Leatherback sea turtles can be huge, averaging six feet (2 meters) in length and weighing about 1,300 pounds (590 kilograms). They can also dive deeper than any other turtle, up to 4,035 feet (1,230 meters). But they're critically endangered and need our help to survive.
The largest known leatherback sea turtle weighed more than 2,000 pounds (907 kilograms) and reached more than 8 feet (2.4 meters) in length.
Facts about Leatherback Sea Turtles:
Leatherback sea turtles are the biggest turtles on Earth. A leatherback can weigh more than a ton—2,000 pounds (907 kilograms)! They're long, too. Leatherbacks are generally at least 6 feet (2 meters) long. An adult leatherback sea turtle is generally longer than an average-size man is tall.
Unlike other species of sea turtles, which have hard shells, the leatherback's shell is leathery; it feels almost rubbery. The shell is black, often speckled with white or yellow spots.
These huge reptiles lived 100 million years ago—during the age of dinosaurs—but their future is uncertain.
Leatherbacks are one of the more endangered creatures on Earth, for several reasons, mostly due to human activity. They are often caught by accident in fishing nets. Stuck underwater, they drown. Sea turtle nesting habitats are also being destroyed, and the eggs they do lay are illegally collected by people for food.
Newly hatched sea turtles instinctively head from the nest to the sea, but in areas where people live, the hatchlings often become confused by lights from houses built along shore. Instead of heading to sea, they head toward the lights. Another hazard for sea turtles is floating plastic trash, which they often mistake for jellyfish, their main food.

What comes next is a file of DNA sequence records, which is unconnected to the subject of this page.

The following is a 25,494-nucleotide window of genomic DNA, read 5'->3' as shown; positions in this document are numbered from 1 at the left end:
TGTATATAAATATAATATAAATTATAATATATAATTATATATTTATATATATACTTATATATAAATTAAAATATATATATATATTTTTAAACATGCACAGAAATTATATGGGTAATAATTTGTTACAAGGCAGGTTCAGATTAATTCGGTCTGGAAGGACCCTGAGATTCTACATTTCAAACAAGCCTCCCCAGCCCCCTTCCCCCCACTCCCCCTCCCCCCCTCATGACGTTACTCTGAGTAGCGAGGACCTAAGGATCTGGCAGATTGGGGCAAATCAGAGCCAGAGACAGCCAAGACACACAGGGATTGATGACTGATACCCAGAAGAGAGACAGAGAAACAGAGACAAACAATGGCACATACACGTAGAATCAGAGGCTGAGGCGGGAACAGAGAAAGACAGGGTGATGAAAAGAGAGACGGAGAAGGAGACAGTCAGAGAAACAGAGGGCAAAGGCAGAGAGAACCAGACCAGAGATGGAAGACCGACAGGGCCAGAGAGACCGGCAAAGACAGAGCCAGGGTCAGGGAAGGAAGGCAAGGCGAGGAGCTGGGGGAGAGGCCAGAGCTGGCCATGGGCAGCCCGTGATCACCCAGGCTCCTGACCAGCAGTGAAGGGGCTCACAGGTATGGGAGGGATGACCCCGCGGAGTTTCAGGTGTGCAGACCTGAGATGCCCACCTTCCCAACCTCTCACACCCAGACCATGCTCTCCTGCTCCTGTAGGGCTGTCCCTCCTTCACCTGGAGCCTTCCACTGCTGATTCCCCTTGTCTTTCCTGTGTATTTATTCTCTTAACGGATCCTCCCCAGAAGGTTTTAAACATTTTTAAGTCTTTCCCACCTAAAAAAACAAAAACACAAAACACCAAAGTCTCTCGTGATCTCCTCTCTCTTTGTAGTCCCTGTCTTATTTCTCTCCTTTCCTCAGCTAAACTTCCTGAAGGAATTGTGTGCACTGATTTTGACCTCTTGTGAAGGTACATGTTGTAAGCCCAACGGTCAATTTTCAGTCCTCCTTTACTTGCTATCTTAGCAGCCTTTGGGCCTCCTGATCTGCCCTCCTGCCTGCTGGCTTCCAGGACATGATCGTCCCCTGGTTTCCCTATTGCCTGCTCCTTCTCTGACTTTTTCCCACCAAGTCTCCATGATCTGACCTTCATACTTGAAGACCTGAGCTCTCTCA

Leatherbacks must breathe air at the surface, but can stay underwater for up to 35 minutes at a time. Only females ever leave the ocean. During nesting season, the female comes ashore on a sandy beach, where she digs a hole. She lays about 100 eggs in the hole, covers them with sand, and heads back to sea. Sea turtles do not guard their nests, so the babies are on their own.
The eggs take about two months to hatch. The tiny hatchlings are only 2 to 3 inches (5 to 8 centimeters) long. As soon as they hatch, they dig their way out of the sandy nest and scurry across the beach to the sea.
Gulls and other birds often scoop up the hatchlings before they make it to the water. Other predators, such as large fish, await those lucky enough to make it into the sea.
Text by Catherine D. Hughes
FAST FACTS The scientific name of the leatherback sea turtle is Dermochelys coriacea.
Leatherback sea turtles generally weigh about 1,300 pounds (590 kilograms) and grow to be 6 feet (2 meters) long.
The largest known individual weighed more than 2,000 pounds (907 kilograms) and reached more than 8 feet (2.4 meters) in length.
A leatherback sea turtle can live to be about 45 years old.
There are seven species of sea turtle: leatherback, hawksbill, loggerhead, Kemp's ridley, olive ridley, green, and flatback.
Leatherback sea turtles dive deeper than any other species of sea turtle. They can dive 4,035 feet (1,230 meters) deep and stay underwater—without breathing—for up to 35 minutes.
Only about one in 1,000 leatherback sea turtles survives to be an adult.
Leatherback sea turtles live mainly in warm waters of the Atlantic, Pacific, and Indian oceans. They've also been spotted in icy seas off the northern shores of Canada as well as the southern coast of South Africa.
The leatherback sea turtle has backward-pointing spines in its mouth and throat. After it slurps in favorite prey, such as jellyfish, the spines help keep the slippery meal in the turtle's mouth as it swallows.